Wednesday, 14 May 2008

Copyright

Hands up if you understand the rules, pros and cons around copyright as they bear on you as a creator and consumer of original material.

You don't see my hand up.

The little I do know comes from having listened to several presentations, and reading what I can, especially the weekly column written by Michael Geist published in the Ottawa Citizen and elsewhere. Read them, and much more, at his blog.

In his most recent column, on crown copyright, Geist asserts that "crown copyright costs Canadians hundreds of thousands of dollars while being used as a tool to suppress public criticism of government programs." Geist cites examples of use of crown copyright being denied for political reasons. In the most recent year for which records are available "crown copyright licensing generated less than $7,000 in revenue, yet the system cost over $200,000 to administer."

Copyright I may not understand, but a money losing proposition I do -- having been involved in my share.

Discussion on Canadian copyright legislation, with a new act expected to be introduced in the Commons soon, is one reason why it would be valuable to have a way for the Canadian genealogy community to speak in unison.

In the meantime, you may have noticed a new Creative Commons Licence logo is now found in the left hand column. You may freely republish for non-commercial purposes any material in this blog for which I own copyright. Commercial reproduction requires permission. Any reuse should acknowledge the source as Anglo-Celtic Connections, copyright John D Reid 2008, and include a link to the original where feasible.

2 comments:

WJM said...

Copyright is a very serious issue when it comes to doing archival research, and, sadly, the powers that be have not taken the interests of researchers to heart when it comes to the ability to copy AND RE-PUBLISH archival documents.

Not only is there the perpetual crown copyright problem in Canada, there is also the idiotic term of copyright in unpublished works by those who died between 1949 and 1998. (Papers by those who died in or before 1948 are already out of copyright in Canada; papers by those who died in 1999 or after will have the same copyright term as published works.)

A real-world example: the published works of William Lyon Mackenzie King, died. 1950, are public domain in Canada and most of the world, but his papers will not be until 2049. Sadly, LAC, instead of fighting against these rules, acceded to them over 10 years ago when the law was being revised. It should be re-opened, and LAC should be leading the charge, both on private papers and on Crown copyright - but they won't.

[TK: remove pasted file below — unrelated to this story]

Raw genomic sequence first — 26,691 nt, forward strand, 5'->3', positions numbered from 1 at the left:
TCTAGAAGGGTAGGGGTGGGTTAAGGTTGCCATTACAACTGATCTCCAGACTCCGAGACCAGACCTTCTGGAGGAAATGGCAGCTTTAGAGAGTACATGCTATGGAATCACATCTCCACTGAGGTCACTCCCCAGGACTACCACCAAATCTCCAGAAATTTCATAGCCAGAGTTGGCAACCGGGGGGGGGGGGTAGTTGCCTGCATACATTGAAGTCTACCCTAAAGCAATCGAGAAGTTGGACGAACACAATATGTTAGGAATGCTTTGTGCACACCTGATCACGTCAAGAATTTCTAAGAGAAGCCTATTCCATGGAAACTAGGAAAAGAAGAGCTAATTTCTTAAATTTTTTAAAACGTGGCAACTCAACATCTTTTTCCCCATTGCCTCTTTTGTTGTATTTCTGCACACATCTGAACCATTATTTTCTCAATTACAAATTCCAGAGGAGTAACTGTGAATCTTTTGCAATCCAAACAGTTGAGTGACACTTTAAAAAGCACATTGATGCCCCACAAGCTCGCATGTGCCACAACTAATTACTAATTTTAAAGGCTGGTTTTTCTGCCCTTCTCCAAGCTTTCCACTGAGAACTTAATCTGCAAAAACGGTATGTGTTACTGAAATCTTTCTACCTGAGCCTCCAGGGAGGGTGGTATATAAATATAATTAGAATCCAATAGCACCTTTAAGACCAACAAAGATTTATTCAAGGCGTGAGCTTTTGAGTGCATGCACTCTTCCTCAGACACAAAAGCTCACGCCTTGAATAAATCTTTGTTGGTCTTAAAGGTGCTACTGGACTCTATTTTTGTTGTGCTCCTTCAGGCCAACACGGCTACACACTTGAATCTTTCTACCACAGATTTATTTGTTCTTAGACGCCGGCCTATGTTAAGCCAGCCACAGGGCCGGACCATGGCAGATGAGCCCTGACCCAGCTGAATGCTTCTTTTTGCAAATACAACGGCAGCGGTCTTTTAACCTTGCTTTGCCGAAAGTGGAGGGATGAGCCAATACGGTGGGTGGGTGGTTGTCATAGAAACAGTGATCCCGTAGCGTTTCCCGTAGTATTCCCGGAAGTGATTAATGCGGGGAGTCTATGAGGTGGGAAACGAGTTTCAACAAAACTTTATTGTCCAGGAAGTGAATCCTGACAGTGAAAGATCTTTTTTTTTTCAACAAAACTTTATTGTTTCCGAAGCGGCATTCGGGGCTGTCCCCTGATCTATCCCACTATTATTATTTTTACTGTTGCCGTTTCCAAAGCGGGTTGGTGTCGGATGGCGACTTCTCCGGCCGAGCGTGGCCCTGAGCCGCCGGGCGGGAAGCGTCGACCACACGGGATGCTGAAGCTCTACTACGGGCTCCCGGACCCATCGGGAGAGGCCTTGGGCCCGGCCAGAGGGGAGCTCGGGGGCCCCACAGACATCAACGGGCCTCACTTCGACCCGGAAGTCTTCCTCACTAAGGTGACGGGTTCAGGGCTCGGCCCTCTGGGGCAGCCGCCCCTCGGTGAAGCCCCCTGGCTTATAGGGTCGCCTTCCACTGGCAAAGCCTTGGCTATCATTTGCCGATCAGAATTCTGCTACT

Also, in Canada, we have to contend with the overly-long transitional term problem, similar to the existing one here, for private papers held in the U.K. (where much of Canada's documentary history is held), and on public papers in the U.K. as well.

WJM said...

Now that the Act has been released, the photography provisions are also worrisome.

The ownership of copyright in photographs will now always be the person who took the photograph. If you hand your camera to a stranger while on vacation, and ask them to snap a shot of your family in front of the Grand Canyon, you will not own the copyright.

Also, if you have a commissioned personal photograph, like a wedding or school portrait, the photographer is the owner. This is already the case for all practical terms, but in the current Act, there is a presumption that the person buying the photography is the owner, unless agreed otherwise. Virtually all photographers make you sign away that right; now you won't have that right to sign away.

Unlike in most developed countries, there will be no right to prevent the photographer (or whoever he or she may license the photography copyright to) to use your image. Nor will there be, as many countries have, a right for the subject of the commissioned portrait to use it, not even for private, domestic purposes. Scanning your own school, wedding, etc., portrait, would not be permitted.

Finally, the term of the copyright will be the life of the photographer +50 years. Unlike in many countries, there is no requirement to date or sign the photograph, so the already existing problem of difficulties in assigning authorship to photographs, determining whether they are or are not under copyright, determining the expiry of that copyright, and determining the ownership of that copyright, will be exacerbated in the future.

The one small mercy is that these provisions will only be prospective, not retroactive.

If you have ever used photographs in a paper or online family history project or publication, you can see that the implications for copyright chill are enormous. It is going to make it difficult for future generations to make use of what will be their collective past.

The family history community, as well as historians of all types, should properly concerned about the implications of giving photographers everything they have demanded of the copyright act, and giving the consumer, the public interest, and the interest of posterity nothing in return.